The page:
How much do you like saving money? How about saving the planet at the same time? If both of these sound good to you, then you need this post on simple green home hacks that will help you do both!

It’s hard to ignore the massive climate changes going on right now, or the mountain of evidence suggesting that human activity has something to do with it. Unless you are hiding in a hole somewhere, you’ve no doubt heard the news stories on new weather patterns and their disastrous results in recent years. Just look at the dramatic increase in brutal winters and “polar vortexes,” massive and costly wildfires, or scorching-hot and deadly summers across the Northern Hemisphere. (My brother fights those massive wildfires for a living, and let me tell you, he doesn’t get home for WEEKS at a time during long stretches of each year.)

Fortunately, it’s really not that hard to make small changes that will help you and your family lighten your footprint on the planet. And even better, these little tweaks could have a positive impact on your bottom line, too! So if you’re ready, read on:

Did you know that simple changes at home can help you save money AND the environment? These green home hacks will help you do both at the same time.

Green Home Hacks To Help You Save Money *And* Mother Earth

Cut your energy bills with LEDs

How many incandescent bulbs do you still have in your light fixtures? If it’s a lot, you are running up your energy bills and generating a lot of extra heat in your house. Incandescent bulbs use up most of their energy in generating heat, not light. This waste of energy is part of why the U.S. Congress passed a law in 2007 to phase out manufacture of these bulbs in the United States.

I remember the month I switched out the incandescent bulbs in my first apartment, to CFLs (compact fluorescent lightbulbs).  was shocked at how much of a dent it made in my electric bill. Since then, an even better option has come out on the market: LED (light-emitting diode) bulbs. Whereas I’d get anywhere between 2-7 years of life out of my CFL bulbs, LED bulbs can last 2-3 times as long, or even longer. And they’re even more energy-efficient than CFLs. Moreover, unlike CFLs, LEDs don’t contain mercury and other toxic materials, so they’re easier on the environment in that way, too.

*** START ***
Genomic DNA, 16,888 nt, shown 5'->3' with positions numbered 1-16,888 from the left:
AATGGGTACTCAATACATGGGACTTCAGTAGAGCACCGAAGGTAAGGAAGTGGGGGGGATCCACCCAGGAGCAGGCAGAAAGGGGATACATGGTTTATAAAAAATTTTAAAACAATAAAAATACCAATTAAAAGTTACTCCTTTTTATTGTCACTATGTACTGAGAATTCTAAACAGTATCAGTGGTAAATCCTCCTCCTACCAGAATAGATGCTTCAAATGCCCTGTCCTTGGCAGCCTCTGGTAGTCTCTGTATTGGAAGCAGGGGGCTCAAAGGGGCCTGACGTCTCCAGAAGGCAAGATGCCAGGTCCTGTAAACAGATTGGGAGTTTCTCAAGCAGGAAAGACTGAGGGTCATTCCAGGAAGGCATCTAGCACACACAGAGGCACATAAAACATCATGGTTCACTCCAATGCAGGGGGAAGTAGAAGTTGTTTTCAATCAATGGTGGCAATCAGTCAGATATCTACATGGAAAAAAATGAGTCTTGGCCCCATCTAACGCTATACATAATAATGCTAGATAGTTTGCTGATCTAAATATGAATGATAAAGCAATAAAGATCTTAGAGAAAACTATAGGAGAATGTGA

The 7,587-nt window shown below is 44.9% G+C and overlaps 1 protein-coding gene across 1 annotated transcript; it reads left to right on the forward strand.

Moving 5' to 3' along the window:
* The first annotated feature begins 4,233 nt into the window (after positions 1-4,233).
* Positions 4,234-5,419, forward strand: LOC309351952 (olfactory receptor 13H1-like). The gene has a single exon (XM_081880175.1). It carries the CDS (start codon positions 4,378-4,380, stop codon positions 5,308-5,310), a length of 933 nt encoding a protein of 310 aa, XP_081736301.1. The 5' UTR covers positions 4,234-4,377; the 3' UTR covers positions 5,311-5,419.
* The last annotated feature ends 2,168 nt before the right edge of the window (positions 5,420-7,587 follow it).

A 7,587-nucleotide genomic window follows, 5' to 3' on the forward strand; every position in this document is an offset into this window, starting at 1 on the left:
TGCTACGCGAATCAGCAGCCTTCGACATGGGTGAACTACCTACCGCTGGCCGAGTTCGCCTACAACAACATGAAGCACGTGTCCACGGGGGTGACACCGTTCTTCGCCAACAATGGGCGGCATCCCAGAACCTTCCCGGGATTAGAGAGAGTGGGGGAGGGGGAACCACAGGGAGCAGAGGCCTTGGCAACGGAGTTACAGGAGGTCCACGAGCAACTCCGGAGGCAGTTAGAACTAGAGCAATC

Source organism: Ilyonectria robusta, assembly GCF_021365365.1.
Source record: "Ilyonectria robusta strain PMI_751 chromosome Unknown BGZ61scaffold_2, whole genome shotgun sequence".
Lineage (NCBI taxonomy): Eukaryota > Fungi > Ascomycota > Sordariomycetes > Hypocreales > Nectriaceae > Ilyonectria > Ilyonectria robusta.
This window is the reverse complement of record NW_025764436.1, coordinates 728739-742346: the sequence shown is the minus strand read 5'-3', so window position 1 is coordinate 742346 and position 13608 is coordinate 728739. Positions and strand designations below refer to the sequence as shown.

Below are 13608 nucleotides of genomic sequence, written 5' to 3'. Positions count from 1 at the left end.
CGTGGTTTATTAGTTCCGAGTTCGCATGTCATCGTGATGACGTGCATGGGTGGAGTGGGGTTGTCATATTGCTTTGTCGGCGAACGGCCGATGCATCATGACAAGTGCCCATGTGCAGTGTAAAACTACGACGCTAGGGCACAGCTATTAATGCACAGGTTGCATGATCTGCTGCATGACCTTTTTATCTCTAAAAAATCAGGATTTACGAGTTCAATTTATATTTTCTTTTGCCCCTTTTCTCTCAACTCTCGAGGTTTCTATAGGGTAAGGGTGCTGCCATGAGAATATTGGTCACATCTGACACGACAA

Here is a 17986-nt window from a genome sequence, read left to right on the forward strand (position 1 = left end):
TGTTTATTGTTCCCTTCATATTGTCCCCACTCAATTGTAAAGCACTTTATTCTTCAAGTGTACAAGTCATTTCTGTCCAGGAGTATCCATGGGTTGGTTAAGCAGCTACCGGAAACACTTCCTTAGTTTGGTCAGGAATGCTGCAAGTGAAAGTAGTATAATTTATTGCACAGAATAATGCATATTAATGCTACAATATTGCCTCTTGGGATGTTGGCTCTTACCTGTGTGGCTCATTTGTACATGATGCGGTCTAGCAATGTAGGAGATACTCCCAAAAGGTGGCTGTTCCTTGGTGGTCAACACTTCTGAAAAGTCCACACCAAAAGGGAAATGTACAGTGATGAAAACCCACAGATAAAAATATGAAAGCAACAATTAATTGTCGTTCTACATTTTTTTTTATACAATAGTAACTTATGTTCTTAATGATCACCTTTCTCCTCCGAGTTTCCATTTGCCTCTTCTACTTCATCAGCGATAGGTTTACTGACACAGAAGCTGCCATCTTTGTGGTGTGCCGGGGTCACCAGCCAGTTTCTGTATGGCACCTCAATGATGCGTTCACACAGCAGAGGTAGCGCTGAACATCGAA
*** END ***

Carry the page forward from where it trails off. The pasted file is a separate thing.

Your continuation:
LEDs have become so competitive in recent years, as the cost of production has gone down, that major U.S. bulb manufacturer General Electric has even stopped making CFLs. Now that the price for LEDs has come down so much, there really isn’t an excuse to NOT use more energy-efficient bulbs throughout your home.

And though the prices are now low across the board, you can save even more if you know where to look. For example, our local energy company gave us several boxes of CFLs for FREE when we had an energy audit a few years back. If we were to have another audit today, I suspect they’d be giving us LEDs instead; they’ve been subsidizing the price of LEDs at stores in our area for several years now. It’s easy to find boxes of LED bulbs in our area for as little as 50 cents or $1 per bulb.

Green your cleaning

How many specialized cleaning products do you use around your house? Do you use different chemicals to

  • brighten your laundry,
  • disinfect your laundry,
  • clean and disinfect your countertops,
  • get out stubborn stains on glassware,
  • clean out your coffee maker,
  • work as a rinse agent in your dishwasher,
  • clean your windows,
  • get rid of soap scum stains,
  • strip detergent and fabric softener residues out of your towels while making them softer,
  • get odors out of your microwave,
  • neutralize cooking smells at their source,
  • AND kill common weeds?